VIENNA — A delicate EU mission to Iran this week failed to secure a commitment from Tehran’s new hardline administration to resume negotiations over reviving a teetering nuclear deal, according to EU officials.
“They are not yet ready for engaging in Vienna,” one senior EU official said, speaking on the condition of anonymity.
Instead, Iran committed to meeting with EU officials in Brussels in the coming weeks to discuss details of texts on the table at the end of the last round of talks in June, which took place in Vienna.
“It’s not a bad idea that we sit down in a long meeting with the new [Iranian] delegation and we go through all the texts … and we clarify with the new delegation different questions that they can have,” the senior EU official said.
The nuclear talks have been stalled since the election of hardline cleric Ebrahim Raisi to the Iranian presidency in June. Iran has repeated that it was ready to resume talks “soon” but has failed to commit to a date, leaving observers increasingly pessimistic.
In an effort to jumpstart the process, Enrique Mora, the chief EU coordinator for the Iran nuclear talks, flew to Tehran on Thursday to meet Iranian Deputy Foreign Minister Ali Bagheri Kani for the first time since the new administration took office.
Iran has accelerated its nuclear program significantly in recent months, enriching uranium to higher levels and accumulating enough weapons-grade uranium that experts say it could build a nuclear bomb in just a few months — if it chose to do so.
Those developments combined with Iran’s stalling on talks is stoking concern among other signatories of Joint Comprehensive Plan of Action (JCPOA), as the Iran nuclear deal is formally called, as well as the U.S., which pulled out of the deal under former President Donald Trump.
The original agreement scaled back international sanctions against Iran in exchange for commitments to curb nuclear activity.
“We are getting close to a point at which returning to compliance with the JCPOA will not in and of itself recapture the benefits of the JCPOA, and that’s because Iran has been using this time to advance its nuclear program in a variety of ways,” U.S. Secretary of State Antony Blinken said after a meeting Wednesday with Israeli Foreign Minister Yair Lapid in Washington.
Despite the lack of commitment on a date, the senior EU official believed that Tehran has “absolutely decided to go back to Vienna.”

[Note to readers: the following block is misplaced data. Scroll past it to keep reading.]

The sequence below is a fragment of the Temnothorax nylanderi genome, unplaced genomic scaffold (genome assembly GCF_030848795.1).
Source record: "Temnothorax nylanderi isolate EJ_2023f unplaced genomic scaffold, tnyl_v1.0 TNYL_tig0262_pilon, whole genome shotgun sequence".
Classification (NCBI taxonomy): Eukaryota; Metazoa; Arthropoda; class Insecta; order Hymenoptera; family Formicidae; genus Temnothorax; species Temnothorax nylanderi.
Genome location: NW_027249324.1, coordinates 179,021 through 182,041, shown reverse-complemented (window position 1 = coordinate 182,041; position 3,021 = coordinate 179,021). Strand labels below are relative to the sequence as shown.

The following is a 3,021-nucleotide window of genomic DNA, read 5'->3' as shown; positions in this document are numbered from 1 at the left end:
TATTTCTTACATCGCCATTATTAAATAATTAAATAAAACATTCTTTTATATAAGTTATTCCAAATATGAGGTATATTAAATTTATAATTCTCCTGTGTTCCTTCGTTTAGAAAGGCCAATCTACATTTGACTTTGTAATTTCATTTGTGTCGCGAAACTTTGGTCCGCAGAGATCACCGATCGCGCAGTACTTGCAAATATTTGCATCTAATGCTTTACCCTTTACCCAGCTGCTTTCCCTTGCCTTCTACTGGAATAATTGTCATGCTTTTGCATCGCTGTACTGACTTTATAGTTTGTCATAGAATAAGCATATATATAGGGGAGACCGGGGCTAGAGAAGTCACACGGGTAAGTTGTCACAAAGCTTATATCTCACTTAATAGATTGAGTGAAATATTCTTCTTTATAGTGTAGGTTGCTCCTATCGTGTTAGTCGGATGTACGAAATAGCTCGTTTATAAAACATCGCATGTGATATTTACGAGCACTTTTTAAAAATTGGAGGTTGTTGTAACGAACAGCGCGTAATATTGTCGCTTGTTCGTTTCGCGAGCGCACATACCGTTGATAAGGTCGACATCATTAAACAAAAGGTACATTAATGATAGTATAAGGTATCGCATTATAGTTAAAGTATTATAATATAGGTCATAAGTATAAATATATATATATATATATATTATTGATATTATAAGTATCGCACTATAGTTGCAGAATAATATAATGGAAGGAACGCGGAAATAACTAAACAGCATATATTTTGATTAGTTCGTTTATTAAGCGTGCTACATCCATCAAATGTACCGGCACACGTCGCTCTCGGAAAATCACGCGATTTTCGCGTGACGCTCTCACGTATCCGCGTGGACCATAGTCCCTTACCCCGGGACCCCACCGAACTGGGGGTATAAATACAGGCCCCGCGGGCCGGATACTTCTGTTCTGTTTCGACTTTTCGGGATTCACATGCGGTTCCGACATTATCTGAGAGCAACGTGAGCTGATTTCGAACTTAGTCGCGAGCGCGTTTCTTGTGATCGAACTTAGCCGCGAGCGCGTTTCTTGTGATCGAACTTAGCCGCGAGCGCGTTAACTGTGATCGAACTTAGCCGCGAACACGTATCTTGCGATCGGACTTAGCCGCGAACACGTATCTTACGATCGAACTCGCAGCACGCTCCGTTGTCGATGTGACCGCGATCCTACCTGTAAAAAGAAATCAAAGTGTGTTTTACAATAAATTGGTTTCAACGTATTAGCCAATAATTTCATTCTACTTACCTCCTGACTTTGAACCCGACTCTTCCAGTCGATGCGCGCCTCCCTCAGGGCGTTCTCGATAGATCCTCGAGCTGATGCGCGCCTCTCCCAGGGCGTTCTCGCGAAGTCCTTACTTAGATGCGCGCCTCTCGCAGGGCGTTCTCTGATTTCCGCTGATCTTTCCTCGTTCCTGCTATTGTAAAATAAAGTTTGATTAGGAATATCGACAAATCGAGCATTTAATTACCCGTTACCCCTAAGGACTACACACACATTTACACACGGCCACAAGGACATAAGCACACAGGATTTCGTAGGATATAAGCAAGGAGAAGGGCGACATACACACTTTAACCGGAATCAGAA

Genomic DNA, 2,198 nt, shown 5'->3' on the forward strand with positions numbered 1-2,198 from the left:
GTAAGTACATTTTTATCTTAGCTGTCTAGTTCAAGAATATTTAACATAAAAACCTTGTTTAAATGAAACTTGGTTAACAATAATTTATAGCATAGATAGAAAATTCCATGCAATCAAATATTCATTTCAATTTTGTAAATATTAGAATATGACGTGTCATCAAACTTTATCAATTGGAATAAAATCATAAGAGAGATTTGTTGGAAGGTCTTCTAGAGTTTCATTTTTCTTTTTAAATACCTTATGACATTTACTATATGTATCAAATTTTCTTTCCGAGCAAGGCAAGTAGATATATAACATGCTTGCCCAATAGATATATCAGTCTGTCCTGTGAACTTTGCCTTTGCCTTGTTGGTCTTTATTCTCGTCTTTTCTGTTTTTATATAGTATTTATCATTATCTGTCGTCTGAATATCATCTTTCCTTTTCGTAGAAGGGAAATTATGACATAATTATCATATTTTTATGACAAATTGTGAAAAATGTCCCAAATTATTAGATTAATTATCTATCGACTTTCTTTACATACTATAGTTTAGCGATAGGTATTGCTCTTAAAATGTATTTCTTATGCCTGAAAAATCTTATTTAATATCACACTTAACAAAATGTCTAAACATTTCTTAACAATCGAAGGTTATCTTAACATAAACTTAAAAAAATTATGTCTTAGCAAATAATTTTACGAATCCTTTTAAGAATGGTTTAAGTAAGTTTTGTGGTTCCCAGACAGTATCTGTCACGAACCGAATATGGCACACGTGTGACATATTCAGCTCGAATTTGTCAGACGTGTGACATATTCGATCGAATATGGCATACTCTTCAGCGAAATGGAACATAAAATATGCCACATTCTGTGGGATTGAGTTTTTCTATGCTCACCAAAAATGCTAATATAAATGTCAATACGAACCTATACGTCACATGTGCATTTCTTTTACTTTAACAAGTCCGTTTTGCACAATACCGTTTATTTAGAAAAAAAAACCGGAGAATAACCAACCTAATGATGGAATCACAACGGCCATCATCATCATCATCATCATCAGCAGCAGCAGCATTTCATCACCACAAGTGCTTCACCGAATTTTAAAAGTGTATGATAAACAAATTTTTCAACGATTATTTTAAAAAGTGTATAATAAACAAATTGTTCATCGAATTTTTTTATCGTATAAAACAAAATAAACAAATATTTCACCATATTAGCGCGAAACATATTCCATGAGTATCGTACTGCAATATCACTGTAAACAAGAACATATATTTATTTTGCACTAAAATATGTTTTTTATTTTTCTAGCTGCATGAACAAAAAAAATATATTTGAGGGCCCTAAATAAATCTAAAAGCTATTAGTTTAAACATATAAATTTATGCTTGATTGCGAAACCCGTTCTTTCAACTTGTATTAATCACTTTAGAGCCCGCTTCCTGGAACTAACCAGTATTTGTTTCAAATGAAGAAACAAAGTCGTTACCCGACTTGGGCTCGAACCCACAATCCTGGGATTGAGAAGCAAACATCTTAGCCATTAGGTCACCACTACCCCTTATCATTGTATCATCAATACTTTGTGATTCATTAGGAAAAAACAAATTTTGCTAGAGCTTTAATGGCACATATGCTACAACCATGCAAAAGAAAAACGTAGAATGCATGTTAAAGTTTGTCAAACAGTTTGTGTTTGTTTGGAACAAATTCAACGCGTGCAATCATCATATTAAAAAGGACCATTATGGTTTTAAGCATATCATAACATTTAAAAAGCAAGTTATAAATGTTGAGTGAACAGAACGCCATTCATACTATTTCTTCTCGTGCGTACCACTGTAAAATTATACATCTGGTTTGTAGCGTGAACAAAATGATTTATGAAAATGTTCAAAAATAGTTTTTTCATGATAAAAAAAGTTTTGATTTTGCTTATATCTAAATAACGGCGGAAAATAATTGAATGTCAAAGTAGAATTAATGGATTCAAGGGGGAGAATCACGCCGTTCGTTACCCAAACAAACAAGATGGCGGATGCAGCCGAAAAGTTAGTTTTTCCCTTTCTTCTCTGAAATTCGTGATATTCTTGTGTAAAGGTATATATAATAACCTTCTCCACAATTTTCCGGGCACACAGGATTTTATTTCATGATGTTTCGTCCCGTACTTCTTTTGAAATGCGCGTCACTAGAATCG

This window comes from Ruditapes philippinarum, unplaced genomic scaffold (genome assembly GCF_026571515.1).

However, another senior diplomat, who is familiar with the negotiations and who also spoke on the condition of anonymity, urged caution.
“This seems to be a dead-end situation and I am very concerned,” the official told POLITICO. “I hope I am wrong, but if things continue this way, we will end up nowhere.”
The possibility of upcoming talks in Brussels, the official added, “cannot substitute a resumption of indirect talks between Iran and the United States in Vienna, together with all remaining signatories of the deal.”
The diplomat expressed a widely held fear that Iran is merely stalling for time: “I am left with the suspicion that the Brussels talks could be mere distraction.”
In addition to Mora’s diplomatic push in Tehran, Blinken held a series of meetings in Washington this week with Iran at the top of the agenda. In addition to Lapid, Blinken met EU foreign policy chief Josep Borrell and the foreign ministers of Saudi Arabia and the United Arab Emirates.
Underscoring the depth of concern, Blinken suggested the U.S. had not ruled out a military option if Iran doesn’t change course. “We will look at every option to deal with the challenge posed by Iran,” he said.
Experts appear divided over whether Iran is bolstering its nuclear program to gain leverage ahead of a return to the Vienna talks, or if it has lost interest in coming back into compliance and is prepared to endure continued U.S. sanctions.
Iran will eventually come back to negotiations “as it does not want to be seen in the eyes of Russia and China as the inflexible party at fault,” said Ali Vaez, senior advisor and Iran project director at the International Crisis Group. “But if it comes to Vienna with new and bolder redlines, deadlock is guaranteed.”
Vaez told POLITICO all parties need to take a fresh approach.
“Each should select two or three priorities that it deems essential to secure and in return show flexibility on the other side’s top requirements,” he said. “They won’t be able to get everything they want, but they might be able to get enough of what they need.”
Since President Joe Biden came to office in the U.S., there have been six rounds of talks with Iran in Vienna aimed at bringing both countries back into compliance with the 2015 nuclear deal.
During the talks, the remaining parties to the agreement — Britain, China, France, Germany and Russia — served as intermediaries between the U.S. and Iran.
The nuclear accord is aimed at preventing Iran from building an atomic weapon. Iran insists that its nuclear program is peaceful.
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